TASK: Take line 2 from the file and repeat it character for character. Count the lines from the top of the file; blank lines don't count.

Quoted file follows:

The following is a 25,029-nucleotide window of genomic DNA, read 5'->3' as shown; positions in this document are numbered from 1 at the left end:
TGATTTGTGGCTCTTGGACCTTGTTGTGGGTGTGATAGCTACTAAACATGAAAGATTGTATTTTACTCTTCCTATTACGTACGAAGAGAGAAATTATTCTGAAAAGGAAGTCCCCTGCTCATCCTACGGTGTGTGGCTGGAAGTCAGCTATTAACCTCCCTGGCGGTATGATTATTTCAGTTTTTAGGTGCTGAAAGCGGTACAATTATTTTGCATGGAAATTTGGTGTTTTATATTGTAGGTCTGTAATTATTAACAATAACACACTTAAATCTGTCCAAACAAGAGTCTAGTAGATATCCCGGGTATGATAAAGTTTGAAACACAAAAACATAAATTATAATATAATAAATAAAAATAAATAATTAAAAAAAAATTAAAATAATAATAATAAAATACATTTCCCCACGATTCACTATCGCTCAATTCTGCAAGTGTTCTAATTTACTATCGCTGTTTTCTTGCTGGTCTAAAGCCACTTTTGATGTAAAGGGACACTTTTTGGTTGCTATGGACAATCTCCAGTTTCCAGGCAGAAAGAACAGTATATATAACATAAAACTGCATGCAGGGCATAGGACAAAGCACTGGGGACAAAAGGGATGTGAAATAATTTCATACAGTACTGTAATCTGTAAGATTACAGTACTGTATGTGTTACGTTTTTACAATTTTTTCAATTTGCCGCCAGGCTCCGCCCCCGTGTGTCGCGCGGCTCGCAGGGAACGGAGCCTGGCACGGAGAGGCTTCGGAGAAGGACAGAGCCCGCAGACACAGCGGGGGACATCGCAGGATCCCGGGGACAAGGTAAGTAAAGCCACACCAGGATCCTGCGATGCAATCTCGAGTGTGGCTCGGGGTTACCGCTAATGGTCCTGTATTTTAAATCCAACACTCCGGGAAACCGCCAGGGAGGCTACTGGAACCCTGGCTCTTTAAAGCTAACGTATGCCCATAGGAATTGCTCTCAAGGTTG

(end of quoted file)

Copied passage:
TGATTTGTGGCTCTTGGACCTTGTTGTGGGTGTGATAGCTACTAAACATGAAAGATTGTATTTTACTCTTCCTATTACGTACGAAGAGAGAAATTATTCTGAAAAGGAAGTCCCCTGCTCATCCTACGGTGTGTGGCTGGAAGTCAGCTATTAACCTCCCTGGCGGTATGATTATTTCAGTTTTTAGGTGCTGAAAGCGGTACAATTATTTTGCATGGAAATTTGGTGTTTTATATTGTAGGTCTGTAATTATTAACAATAACACACTTAAATCTGTCCAAACAAGAGTCTAGTAGATATCCCGGGTATGATAAAGTTTGAAACACAAAAACATAAATTATAATATAATAAATAAAAATAAATAATTAAAAAAAAATTAAAATAATAATAATAAAATACATTTCCCCACGATTCACTATCGCTCAATTCTGCAAGTGTTCTAATTTACTATCGCTGTTTTCTTGCTGGTCTAAAGCCACTTTTGATGTAAAGGGACACTTTTTGGTTGCTATGGACAATCTCCAGTTTCCAGGCAGAAAGAACAGTATATATAACATAAAACTGCATGCAGGGCATAGGACAAAGCACTGGGGACAAAAGGGATGTGAAATAATTTCATACAGTACTGTAATCTGTAAGATTACAGTACTGTATGTGTTACGTTTTTACAATTTTTTCAATTTGCCGCCAGGCTCCGCCCCCGTGTGTCGCGCGGCTCGCAGGGAACGGAGCCTGGCACGGAGAGGCTTCGGAGAAGGACAGAGCCCGCAGACACAGCGGGGGACATCGCAGGATCCCGGGGACAAGGTAAGTAAAGCCACACCAGGATCCTGCGATGCAATCTCGAGTGTGGCTCGGGGTTACCGCTAATGGTCCTGTATTTTAAATCCAACACTCCGGGAAACCGCCAGGGAGGCTACTGGAACCCTGGCTCTTTAAAGCTAACGTATGCCCATAGGAATTGCTCTCAAGGTTG